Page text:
But soccer’s world governing body said his presence did not directly violate his ban from football activities.
Blatter, who led FIFA for 17 years, is serving a six-year ban from “all football activities” for unethical conduct, after FIFA was rocked by a global corruption scandal in 2015.
His appearance at the World Cup in Russia is potentially embarrassing for FIFA and its new head, Gianni Infantino, who has promised to draw a line under FIFA’s corruption problems and clean up the organisation.
TASS news agency quoted Alexei Sorokin, head of the Russia-2018 organising committee, as saying he had seen Infantino and Blatter at Moscow’s Luzhniki Stadium watching Portugal’s 1-0 win over Morocco.
“Today I saw Infantino and Blatter at the stadium, it’s true,” TASS quoted Sorokin as saying.
In an interview with Britain’s Channel 4 News, Blatter said he had been invited to the World Cup by the Russian organising committee, and FIFA should respect his right to be at the tournament.
“I am not in football activities. I am a personal guest here today,” he said.
“It should not be an embarrassment to FIFA. If FIFA would have a little bit of respect, knowing that I have an official invitation to come here.”
FIFA said that Blatter attending Moscow match did not directly constitute a breach of his ban.
Blatter told Reuters in March he had been invited to attend the World Cup by President Vladimir Putin, with whom he has a long-standing close relationship.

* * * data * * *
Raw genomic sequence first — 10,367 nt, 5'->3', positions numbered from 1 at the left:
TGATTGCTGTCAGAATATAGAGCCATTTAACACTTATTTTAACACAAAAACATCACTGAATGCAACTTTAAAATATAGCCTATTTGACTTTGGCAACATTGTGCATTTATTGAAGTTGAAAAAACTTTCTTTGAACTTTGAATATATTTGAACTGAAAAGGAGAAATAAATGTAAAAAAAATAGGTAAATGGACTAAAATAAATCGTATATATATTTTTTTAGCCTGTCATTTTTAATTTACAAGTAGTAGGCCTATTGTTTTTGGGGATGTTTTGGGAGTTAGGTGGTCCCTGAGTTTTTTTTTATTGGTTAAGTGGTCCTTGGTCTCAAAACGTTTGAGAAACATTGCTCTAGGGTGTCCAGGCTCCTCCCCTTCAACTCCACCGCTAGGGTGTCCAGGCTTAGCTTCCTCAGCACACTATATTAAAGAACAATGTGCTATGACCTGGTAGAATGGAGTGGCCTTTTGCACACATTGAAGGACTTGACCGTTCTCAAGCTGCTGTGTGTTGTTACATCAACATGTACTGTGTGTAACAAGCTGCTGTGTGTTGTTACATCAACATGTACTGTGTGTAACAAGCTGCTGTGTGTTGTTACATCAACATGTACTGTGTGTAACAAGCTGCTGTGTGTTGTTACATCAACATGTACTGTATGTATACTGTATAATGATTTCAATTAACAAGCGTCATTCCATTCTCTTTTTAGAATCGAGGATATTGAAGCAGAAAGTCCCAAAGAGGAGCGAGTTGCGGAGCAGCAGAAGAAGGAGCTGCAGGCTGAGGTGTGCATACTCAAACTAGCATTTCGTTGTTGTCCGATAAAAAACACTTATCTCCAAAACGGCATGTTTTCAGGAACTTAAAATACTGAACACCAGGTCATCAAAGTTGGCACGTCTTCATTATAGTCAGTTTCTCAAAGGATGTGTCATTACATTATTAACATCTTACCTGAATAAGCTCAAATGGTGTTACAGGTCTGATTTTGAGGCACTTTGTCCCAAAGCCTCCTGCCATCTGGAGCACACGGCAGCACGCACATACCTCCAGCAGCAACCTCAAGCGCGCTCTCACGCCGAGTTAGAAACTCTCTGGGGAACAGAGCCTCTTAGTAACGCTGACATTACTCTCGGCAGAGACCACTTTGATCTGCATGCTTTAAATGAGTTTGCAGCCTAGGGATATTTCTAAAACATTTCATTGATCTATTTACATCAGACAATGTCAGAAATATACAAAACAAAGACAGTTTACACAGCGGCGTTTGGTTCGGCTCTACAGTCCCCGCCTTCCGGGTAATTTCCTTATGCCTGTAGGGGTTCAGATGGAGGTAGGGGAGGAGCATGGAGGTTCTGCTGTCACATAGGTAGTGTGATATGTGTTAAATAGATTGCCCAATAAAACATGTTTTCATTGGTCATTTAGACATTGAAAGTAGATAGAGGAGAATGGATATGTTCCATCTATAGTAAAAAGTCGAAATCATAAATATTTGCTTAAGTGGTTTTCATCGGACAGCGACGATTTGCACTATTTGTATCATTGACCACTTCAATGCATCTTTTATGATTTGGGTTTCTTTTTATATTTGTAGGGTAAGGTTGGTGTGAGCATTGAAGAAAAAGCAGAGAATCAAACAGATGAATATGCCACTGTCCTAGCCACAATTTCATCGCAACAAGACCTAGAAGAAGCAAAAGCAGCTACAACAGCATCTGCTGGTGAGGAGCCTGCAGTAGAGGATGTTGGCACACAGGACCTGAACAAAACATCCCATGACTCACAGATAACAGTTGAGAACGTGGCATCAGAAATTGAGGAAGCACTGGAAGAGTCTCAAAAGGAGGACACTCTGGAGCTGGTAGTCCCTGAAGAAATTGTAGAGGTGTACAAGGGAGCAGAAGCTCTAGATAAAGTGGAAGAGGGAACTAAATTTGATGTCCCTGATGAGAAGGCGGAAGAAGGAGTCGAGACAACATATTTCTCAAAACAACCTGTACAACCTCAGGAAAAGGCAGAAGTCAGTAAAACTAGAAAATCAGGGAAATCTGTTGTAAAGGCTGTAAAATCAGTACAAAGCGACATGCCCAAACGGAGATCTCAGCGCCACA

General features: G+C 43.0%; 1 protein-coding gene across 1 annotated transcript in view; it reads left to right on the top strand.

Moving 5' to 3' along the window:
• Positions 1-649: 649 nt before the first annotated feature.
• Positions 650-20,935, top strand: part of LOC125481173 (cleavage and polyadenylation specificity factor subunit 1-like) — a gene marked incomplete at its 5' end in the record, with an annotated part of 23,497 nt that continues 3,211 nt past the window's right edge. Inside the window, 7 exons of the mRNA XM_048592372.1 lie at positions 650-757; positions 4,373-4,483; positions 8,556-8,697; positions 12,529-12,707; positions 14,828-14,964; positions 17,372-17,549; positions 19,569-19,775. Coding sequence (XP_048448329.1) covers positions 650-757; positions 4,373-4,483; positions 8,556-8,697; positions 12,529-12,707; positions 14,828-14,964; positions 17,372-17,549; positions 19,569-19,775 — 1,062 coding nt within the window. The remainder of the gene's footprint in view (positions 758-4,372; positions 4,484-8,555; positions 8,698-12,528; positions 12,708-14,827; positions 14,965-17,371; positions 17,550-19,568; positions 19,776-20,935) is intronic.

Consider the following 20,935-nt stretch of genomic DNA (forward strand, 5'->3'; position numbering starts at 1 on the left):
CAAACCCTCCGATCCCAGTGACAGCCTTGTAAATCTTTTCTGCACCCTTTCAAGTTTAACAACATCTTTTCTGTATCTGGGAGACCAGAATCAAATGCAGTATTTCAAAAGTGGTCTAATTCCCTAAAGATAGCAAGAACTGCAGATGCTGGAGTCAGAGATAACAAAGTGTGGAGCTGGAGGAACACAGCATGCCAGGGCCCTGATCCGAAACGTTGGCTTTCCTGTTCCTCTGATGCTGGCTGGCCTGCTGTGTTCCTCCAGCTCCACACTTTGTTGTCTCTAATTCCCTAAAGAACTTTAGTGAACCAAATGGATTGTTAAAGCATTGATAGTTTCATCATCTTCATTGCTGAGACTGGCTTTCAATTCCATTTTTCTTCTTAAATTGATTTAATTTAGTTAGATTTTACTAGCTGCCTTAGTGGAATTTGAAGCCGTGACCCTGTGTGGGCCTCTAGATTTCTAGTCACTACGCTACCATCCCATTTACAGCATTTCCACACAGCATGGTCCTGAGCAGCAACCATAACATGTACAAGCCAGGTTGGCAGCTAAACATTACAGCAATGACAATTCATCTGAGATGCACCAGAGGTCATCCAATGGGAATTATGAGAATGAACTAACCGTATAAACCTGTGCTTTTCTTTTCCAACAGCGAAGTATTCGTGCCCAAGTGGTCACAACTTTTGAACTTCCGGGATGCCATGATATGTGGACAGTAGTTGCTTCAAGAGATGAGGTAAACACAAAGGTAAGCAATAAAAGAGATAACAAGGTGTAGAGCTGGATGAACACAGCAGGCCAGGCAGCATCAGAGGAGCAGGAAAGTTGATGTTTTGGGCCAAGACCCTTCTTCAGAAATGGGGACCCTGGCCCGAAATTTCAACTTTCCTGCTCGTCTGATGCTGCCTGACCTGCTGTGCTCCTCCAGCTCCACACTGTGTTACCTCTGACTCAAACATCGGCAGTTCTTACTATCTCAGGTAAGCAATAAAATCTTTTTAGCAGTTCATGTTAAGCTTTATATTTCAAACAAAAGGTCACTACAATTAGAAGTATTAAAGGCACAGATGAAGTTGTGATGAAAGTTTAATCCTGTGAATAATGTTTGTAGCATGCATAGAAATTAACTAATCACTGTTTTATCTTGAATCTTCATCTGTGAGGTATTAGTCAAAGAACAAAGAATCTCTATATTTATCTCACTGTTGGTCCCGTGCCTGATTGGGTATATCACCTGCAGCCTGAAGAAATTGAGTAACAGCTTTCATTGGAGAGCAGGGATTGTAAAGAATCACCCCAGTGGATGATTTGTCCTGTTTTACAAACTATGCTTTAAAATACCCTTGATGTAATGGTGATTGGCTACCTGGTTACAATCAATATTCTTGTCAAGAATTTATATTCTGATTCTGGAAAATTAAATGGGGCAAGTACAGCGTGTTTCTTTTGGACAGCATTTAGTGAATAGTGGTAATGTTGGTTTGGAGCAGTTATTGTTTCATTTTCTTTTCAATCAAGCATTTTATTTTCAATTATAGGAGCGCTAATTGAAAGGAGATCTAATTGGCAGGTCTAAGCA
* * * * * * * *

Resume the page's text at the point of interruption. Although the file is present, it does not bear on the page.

A spokesman for Blatter said he was scheduled to meet with the Russian leader while in Moscow.
Kremlin spokesman Dmitry Peskov told reporters on Wednesday Blatter was visiting Russia in a non-official capacity, and Blatter later said his meeting with Putin had not yet been confirmed.
“Any meetings that could be held are being realised in the framework of his private visit and are not official,” Peskov said when asked if Blatter has met or would meet Putin.
Blatter’s ban was imposed shortly after the Swiss attorney general’s office began criminal proceedings against him, on suspicion of criminal mismanagement and misappropriation.
No charges have yet been brought and Blatter has repeatedly denied any wrongdoing.
The 82-year-old struck a defiant tone in Moscow, describing the criminal probe as “an attack on FIFA” and saying he was still president of the organisation.
“I was suspended, I’m still a suspended president. I’m still president, but suspended,” he told Russian news channel RT.
“It was not an easy time for me, it’s still not the easiest time.”
Speaking in front of the Kremlin against a backdrop of football fans queuing to visit Moscow’s Red Square, Blatter said he had advocated Russia be chosen as the World Cup host in 2010.
“When I arrived yesterday, I saw it a little bit, it’s my World Cup. How I was received here, television, cameras, people photographs and so on,” he said.
When asked how he had been occupying his time since the ban, the former FIFA boss said he was grappling with how to solve the problem of political intervention in world football.
“Football should not be dominated by politics. Football should help, perhaps, to solve political problems,” he said.
“But in the past we have seen that there is political intervention for football.”